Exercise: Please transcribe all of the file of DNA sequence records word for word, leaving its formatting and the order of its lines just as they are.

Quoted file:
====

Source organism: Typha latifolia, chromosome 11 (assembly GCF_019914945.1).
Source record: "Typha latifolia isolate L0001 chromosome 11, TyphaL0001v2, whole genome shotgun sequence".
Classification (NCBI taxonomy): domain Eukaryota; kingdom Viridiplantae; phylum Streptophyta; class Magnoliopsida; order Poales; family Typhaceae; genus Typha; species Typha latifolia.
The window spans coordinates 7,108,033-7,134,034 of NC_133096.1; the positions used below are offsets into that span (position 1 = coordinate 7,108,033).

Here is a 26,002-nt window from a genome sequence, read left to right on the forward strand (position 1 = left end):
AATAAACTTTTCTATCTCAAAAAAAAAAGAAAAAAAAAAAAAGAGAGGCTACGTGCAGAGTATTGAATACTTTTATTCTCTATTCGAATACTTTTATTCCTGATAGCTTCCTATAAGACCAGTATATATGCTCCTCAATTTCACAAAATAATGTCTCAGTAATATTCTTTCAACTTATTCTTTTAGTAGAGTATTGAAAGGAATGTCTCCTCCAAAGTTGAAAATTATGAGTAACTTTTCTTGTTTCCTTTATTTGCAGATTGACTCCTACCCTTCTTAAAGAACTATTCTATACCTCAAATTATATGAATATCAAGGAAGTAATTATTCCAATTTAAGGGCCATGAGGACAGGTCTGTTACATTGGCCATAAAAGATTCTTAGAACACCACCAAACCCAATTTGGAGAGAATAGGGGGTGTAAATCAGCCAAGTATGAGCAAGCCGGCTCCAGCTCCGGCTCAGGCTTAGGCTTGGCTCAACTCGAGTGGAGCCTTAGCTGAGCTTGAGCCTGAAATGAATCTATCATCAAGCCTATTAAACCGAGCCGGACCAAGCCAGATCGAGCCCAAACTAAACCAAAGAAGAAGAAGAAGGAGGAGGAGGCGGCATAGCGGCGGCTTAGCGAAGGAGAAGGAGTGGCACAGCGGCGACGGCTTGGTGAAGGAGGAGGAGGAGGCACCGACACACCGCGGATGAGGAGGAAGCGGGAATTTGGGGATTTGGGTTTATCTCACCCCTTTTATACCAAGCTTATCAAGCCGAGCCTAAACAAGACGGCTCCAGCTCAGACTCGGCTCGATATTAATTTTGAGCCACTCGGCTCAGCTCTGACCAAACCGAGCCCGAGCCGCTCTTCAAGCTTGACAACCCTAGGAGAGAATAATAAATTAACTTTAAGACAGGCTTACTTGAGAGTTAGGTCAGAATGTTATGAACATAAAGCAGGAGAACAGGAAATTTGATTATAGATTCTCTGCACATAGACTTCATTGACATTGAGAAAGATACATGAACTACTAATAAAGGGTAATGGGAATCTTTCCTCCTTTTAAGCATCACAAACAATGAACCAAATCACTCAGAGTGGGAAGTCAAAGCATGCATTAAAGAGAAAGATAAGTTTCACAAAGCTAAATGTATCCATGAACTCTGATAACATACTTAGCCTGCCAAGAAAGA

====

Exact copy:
Source organism: Typha latifolia, chromosome 11 (assembly GCF_019914945.1).
Source record: "Typha latifolia isolate L0001 chromosome 11, TyphaL0001v2, whole genome shotgun sequence".
Classification (NCBI taxonomy): domain Eukaryota; kingdom Viridiplantae; phylum Streptophyta; class Magnoliopsida; order Poales; family Typhaceae; genus Typha; species Typha latifolia.
The window spans coordinates 7,108,033-7,134,034 of NC_133096.1; the positions used below are offsets into that span (position 1 = coordinate 7,108,033).

Here is a 26,002-nt window from a genome sequence, read left to right on the forward strand (position 1 = left end):
AATAAACTTTTCTATCTCAAAAAAAAAAGAAAAAAAAAAAAAGAGAGGCTACGTGCAGAGTATTGAATACTTTTATTCTCTATTCGAATACTTTTATTCCTGATAGCTTCCTATAAGACCAGTATATATGCTCCTCAATTTCACAAAATAATGTCTCAGTAATATTCTTTCAACTTATTCTTTTAGTAGAGTATTGAAAGGAATGTCTCCTCCAAAGTTGAAAATTATGAGTAACTTTTCTTGTTTCCTTTATTTGCAGATTGACTCCTACCCTTCTTAAAGAACTATTCTATACCTCAAATTATATGAATATCAAGGAAGTAATTATTCCAATTTAAGGGCCATGAGGACAGGTCTGTTACATTGGCCATAAAAGATTCTTAGAACACCACCAAACCCAATTTGGAGAGAATAGGGGGTGTAAATCAGCCAAGTATGAGCAAGCCGGCTCCAGCTCCGGCTCAGGCTTAGGCTTGGCTCAACTCGAGTGGAGCCTTAGCTGAGCTTGAGCCTGAAATGAATCTATCATCAAGCCTATTAAACCGAGCCGGACCAAGCCAGATCGAGCCCAAACTAAACCAAAGAAGAAGAAGAAGGAGGAGGAGGCGGCATAGCGGCGGCTTAGCGAAGGAGAAGGAGTGGCACAGCGGCGACGGCTTGGTGAAGGAGGAGGAGGAGGCACCGACACACCGCGGATGAGGAGGAAGCGGGAATTTGGGGATTTGGGTTTATCTCACCCCTTTTATACCAAGCTTATCAAGCCGAGCCTAAACAAGACGGCTCCAGCTCAGACTCGGCTCGATATTAATTTTGAGCCACTCGGCTCAGCTCTGACCAAACCGAGCCCGAGCCGCTCTTCAAGCTTGACAACCCTAGGAGAGAATAATAAATTAACTTTAAGACAGGCTTACTTGAGAGTTAGGTCAGAATGTTATGAACATAAAGCAGGAGAACAGGAAATTTGATTATAGATTCTCTGCACATAGACTTCATTGACATTGAGAAAGATACATGAACTACTAATAAAGGGTAATGGGAATCTTTCCTCCTTTTAAGCATCACAAACAATGAACCAAATCACTCAGAGTGGGAAGTCAAAGCATGCATTAAAGAGAAAGATAAGTTTCACAAAGCTAAATGTATCCATGAACTCTGATAACATACTTAGCCTGCCAAGAAAGA